Sunday, June 26, 2005


Welcome to Charge: the future of energy
by Daniel C. Sweeney, Ph.D

Within the overall alternative energy scene there is a curious neglect of what are known as heat engines which today constitute the overwhelming majority of mechanical power sources in all settings—transportation, stationary electrical power generation, and portable devices such as power tools. The general assumption seems to be that fuel cells combined with electrical motors are going to take over from the internal and external combustion engine, and that by this means we will manage to save ourselves from global warming and the depletion of fossil fuel reserves.

Four years ago when I began to write about energy there was no bigger proponent of fuel cells than myself and no more staunch believer of the above thesis. I was absolutely convinced that fuel cells were on the verge of happening in a very big way and that they would decisively displace conventional heat engines within a few decades. I decided then on the basis of my admittedly limited knowledge but boundless enthusiasm for these devices that if I were to have any relevance as a reporter and commentator on new energy technologies I would have to educate myself thoroughly on the subject of fuel cells.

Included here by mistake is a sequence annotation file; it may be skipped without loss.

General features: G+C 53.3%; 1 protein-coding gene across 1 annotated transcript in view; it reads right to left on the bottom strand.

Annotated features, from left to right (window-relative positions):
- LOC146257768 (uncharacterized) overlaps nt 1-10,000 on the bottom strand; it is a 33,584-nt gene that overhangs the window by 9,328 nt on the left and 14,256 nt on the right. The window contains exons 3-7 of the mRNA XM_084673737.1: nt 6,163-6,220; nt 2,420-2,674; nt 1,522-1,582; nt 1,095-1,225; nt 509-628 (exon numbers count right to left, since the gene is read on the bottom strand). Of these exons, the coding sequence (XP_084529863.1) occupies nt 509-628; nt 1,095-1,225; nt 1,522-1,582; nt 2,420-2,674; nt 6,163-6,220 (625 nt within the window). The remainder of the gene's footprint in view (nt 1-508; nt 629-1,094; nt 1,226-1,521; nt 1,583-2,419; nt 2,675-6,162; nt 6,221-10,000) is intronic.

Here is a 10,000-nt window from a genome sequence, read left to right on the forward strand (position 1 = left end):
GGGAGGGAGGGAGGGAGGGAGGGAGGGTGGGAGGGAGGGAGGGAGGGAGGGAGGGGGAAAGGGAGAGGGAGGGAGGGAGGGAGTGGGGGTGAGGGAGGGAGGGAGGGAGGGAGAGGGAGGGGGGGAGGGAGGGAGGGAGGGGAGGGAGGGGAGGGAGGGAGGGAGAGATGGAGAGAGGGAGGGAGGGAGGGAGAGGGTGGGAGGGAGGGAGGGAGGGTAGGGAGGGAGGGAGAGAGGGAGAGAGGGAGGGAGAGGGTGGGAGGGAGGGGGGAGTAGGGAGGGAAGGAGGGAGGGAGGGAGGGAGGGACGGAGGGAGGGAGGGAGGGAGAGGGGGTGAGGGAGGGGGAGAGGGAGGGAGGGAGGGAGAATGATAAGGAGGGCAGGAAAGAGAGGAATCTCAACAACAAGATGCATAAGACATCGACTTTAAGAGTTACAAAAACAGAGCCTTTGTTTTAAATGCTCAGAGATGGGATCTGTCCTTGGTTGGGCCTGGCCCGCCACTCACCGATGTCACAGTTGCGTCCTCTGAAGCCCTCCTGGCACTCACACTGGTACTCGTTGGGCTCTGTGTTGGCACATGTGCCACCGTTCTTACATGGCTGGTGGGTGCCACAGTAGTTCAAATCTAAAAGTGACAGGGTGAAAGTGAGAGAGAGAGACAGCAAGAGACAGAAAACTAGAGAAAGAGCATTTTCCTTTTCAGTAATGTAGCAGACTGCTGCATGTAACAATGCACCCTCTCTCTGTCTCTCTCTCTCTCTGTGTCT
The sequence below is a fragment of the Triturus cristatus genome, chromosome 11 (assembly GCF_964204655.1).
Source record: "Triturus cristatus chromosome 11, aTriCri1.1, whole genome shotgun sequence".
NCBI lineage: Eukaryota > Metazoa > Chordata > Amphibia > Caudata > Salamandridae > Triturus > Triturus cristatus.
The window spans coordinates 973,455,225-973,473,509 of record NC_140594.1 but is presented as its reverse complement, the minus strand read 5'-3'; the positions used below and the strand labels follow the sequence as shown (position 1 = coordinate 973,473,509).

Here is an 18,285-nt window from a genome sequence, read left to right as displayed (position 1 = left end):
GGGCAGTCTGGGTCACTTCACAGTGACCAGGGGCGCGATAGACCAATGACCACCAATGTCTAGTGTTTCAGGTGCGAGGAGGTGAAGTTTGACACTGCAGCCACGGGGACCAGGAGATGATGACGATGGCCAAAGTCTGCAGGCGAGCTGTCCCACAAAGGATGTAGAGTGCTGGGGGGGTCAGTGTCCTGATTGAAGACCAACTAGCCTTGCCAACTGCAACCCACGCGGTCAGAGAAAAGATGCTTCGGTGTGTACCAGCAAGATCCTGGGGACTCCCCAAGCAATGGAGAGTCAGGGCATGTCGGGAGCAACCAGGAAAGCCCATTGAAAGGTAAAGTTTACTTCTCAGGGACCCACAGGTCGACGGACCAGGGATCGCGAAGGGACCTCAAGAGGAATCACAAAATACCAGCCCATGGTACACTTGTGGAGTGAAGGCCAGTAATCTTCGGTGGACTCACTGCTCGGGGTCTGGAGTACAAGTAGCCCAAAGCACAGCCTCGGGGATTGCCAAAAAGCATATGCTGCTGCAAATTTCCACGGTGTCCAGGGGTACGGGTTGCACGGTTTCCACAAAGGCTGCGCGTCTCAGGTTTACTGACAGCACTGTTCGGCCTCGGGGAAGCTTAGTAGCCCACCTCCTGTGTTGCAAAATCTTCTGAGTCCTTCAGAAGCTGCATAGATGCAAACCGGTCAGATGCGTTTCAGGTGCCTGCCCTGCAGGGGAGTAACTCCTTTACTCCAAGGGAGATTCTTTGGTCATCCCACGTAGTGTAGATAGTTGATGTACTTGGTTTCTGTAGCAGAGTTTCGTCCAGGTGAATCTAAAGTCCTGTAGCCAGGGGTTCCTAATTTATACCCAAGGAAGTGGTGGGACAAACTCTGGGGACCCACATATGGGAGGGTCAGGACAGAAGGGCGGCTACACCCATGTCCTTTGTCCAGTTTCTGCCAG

I did, and I reluctantly reached the conclusion that fuel cells were unlikely to move out of the niche markets they currently occupy within any time span that would be acceptable to knowledgeable investors. How I reached this conclusion will be the subject of future postings. Suffice it to say that the current limitations and liabilities of fuel cells hinge upon a multitude of physical factors—that is, there is not merely one or two deficiencies that have to be overcome. The chemistry and materials technology is simply not there to permit the manufacturing of rugged, reliable units at any reasonable price now or any time soon. Whether fuel cells can be brought to a level of practicality that would give them a fighting chance in the marketplace is more difficult to say. My guess is that if a sufficiently enormous research budget were made available one might place even odds upon the outcome---in other words, there’d be roughly a fifty percent chance of success. The problem is that past failures are going to ensure that private investment for that kind of research will not be forthcoming which throws the whole burden of development back on the universities and national labs. Unfortunately, research budgets for the latter are not going up nor will they any time in the mid term. Hence unless some researcher comes up with an entirely new kind of fuel cell that neatly bypasses all of the problems of existing designs, we’re not likely to see many fuel cells on the market.

Therefore in the ensuing two or three decades, heat engines, that is internal and external combustion engines, will continue to produce almost all of the mechanical power in the world. Very likely they will be doing so with a dwindling supply of fuel. Will this lead to improvements in efficiency? And are significant improvements even possible?

I will explore these issues in detail in following posts and will examine various designs fairly exhaustively. But I’d like to make a few introductory remarks here.